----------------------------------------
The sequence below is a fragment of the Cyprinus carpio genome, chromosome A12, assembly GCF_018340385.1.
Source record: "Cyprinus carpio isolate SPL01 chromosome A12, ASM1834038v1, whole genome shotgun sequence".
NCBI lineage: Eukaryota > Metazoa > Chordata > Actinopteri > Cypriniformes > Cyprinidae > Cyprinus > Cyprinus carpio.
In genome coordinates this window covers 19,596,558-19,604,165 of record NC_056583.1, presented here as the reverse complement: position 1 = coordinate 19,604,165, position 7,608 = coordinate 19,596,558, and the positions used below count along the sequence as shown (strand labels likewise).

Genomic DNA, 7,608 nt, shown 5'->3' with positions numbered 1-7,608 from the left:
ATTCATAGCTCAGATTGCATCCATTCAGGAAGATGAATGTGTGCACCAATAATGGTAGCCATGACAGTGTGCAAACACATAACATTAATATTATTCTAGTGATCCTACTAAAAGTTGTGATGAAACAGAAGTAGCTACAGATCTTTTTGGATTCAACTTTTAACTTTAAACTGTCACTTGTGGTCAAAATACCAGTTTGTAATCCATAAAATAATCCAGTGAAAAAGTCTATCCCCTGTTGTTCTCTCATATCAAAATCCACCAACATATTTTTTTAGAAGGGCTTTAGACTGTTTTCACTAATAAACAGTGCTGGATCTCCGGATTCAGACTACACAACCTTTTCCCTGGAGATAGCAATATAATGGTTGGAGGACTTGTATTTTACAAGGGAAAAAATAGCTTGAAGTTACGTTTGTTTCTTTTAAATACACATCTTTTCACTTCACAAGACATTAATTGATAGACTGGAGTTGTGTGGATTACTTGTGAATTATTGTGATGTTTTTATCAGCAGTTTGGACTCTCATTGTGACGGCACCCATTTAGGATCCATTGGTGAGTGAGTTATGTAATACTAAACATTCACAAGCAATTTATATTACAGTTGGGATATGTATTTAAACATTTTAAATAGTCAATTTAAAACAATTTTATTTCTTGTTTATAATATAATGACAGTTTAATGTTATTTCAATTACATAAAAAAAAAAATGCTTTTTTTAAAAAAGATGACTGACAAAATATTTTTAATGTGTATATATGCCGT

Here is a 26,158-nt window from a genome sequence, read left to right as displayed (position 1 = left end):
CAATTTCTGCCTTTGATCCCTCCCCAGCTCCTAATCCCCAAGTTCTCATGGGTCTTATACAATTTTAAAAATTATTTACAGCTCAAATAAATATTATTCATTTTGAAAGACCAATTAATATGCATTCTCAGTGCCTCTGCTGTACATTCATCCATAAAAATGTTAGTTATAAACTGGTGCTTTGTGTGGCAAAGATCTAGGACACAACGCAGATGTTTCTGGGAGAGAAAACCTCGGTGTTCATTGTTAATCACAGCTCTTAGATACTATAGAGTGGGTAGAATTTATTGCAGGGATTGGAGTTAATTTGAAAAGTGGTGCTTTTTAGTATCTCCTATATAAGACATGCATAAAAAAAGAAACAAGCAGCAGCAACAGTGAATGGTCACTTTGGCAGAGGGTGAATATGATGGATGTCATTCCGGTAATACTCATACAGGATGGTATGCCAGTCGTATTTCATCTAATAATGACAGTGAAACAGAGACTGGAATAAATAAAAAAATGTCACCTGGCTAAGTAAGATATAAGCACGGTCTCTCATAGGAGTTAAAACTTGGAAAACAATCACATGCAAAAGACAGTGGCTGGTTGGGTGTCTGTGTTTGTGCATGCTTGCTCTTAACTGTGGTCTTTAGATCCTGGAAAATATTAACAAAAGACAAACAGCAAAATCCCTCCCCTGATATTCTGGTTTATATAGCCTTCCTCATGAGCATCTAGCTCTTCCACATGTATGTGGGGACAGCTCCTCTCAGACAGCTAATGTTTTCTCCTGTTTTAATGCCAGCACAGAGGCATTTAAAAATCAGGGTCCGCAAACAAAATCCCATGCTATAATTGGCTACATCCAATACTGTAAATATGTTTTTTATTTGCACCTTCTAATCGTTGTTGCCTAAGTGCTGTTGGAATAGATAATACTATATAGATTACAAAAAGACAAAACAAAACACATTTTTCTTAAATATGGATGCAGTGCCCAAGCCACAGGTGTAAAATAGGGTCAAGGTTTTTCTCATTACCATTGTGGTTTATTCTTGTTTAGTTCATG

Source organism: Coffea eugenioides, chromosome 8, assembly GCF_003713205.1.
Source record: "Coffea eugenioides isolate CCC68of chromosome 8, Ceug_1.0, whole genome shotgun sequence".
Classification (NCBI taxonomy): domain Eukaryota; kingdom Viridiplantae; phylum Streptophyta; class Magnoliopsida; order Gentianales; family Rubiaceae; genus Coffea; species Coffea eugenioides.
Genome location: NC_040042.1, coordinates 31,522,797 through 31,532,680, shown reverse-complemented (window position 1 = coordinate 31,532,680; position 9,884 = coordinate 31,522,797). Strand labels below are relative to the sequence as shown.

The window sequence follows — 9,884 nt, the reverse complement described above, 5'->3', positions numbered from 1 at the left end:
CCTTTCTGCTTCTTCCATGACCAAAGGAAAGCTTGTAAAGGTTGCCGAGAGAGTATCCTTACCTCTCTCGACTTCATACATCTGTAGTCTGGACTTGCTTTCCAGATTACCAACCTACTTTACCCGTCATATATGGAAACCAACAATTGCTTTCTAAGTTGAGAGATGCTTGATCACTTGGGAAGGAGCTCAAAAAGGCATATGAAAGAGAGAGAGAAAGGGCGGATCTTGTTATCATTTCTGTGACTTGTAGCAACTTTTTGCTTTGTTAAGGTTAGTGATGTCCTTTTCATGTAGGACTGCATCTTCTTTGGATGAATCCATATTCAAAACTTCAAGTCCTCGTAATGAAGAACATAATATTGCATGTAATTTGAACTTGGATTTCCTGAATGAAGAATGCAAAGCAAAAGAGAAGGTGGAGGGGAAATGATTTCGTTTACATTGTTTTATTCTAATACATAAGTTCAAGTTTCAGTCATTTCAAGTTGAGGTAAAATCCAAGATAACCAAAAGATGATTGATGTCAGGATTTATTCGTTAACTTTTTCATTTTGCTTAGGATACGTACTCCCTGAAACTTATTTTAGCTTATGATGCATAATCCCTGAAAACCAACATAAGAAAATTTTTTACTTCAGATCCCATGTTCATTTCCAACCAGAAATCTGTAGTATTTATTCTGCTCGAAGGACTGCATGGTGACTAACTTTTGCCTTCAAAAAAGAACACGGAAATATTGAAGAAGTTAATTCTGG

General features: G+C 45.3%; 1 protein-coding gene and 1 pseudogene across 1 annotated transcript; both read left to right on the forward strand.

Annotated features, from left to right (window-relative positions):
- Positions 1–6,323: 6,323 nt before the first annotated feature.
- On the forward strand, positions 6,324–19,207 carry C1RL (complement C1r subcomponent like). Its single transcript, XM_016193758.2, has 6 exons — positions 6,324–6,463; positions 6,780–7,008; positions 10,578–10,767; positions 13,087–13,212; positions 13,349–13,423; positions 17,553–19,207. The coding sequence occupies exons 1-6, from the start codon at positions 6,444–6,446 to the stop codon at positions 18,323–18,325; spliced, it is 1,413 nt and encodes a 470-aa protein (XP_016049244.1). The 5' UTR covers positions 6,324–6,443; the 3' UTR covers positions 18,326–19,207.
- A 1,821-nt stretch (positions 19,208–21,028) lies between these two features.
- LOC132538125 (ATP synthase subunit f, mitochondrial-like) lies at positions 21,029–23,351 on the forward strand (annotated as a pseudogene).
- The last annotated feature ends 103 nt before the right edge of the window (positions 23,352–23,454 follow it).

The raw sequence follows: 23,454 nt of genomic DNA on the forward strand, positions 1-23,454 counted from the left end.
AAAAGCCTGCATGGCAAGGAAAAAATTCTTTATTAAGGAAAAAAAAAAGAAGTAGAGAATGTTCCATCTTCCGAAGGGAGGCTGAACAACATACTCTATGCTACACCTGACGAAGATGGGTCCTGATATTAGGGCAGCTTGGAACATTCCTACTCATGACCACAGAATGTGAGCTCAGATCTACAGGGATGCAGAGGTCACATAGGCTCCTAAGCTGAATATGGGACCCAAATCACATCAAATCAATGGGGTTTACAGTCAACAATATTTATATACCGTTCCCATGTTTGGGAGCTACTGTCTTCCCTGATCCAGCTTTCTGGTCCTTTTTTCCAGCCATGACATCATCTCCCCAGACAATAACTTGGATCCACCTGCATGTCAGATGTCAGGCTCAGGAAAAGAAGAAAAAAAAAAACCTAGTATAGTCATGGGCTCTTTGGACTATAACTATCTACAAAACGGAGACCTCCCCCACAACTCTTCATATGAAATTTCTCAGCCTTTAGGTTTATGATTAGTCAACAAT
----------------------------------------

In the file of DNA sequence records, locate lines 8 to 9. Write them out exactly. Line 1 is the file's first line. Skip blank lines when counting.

CAATTTCTGCCTTTGATCCCTCCCCAGCTCCTAATCCCCAAGTTCTCATGGGTCTTATACAATTTTAAAAATTATTTACAGCTCAAATAAATATTATTCATTTTGAAAGACCAATTAATATGCATTCTCAGTGCCTCTGCTGTACATTCATCCATAAAAATGTTAGTTATAAACTGGTGCTTTGTGTGGCAAAGATCTAGGACACAACGCAGATGTTTCTGGGAGAGAAAACCTCGGTGTTCATTGTTAATCACAGCTCTTAGATACTATAGAGTGGGTAGAATTTATTGCAGGGATTGGAGTTAATTTGAAAAGTGGTGCTTTTTAGTATCTCCTATATAAGACATGCATAAAAAAAGAAACAAGCAGCAGCAACAGTGAATGGTCACTTTGGCAGAGGGTGAATATGATGGATGTCATTCCGGTAATACTCATACAGGATGGTATGCCAGTCGTATTTCATCTAATAATGACAGTGAAACAGAGACTGGAATAAATAAAAAAATGTCACCTGGCTAAGTAAGATATAAGCACGGTCTCTCATAGGAGTTAAAACTTGGAAAACAATCACATGCAAAAGACAGTGGCTGGTTGGGTGTCTGTGTTTGTGCATGCTTGCTCTTAACTGTGGTCTTTAGATCCTGGAAAATATTAACAAAAGACAAACAGCAAAATCCCTCCCCTGATATTCTGGTTTATATAGCCTTCCTCATGAGCATCTAGCTCTTCCACATGTATGTGGGGACAGCTCCTCTCAGACAGCTAATGTTTTCTCCTGTTTTAATGCCAGCACAGAGGCATTTAAAAATCAGGGTCCGCAAACAAAATCCCATGCTATAATTGGCTACATCCAATACTGTAAATATGTTTTTTATTTGCACCTTCTAATCGTTGTTGCCTAAGTGCTGTTGGAATAGATAATACTATATAGATTACAAAAAGACAAAACAAAACACATTTTTCTTAAATATGGATGCAGTGCCCAAGCCACAGGTGTAAAATAGGGTCAAGGTTTTTCTCATTACCATTGTGGTTTATTCTTGTTTAGTTCATG

Source organism: Coffea eugenioides, chromosome 8, assembly GCF_003713205.1.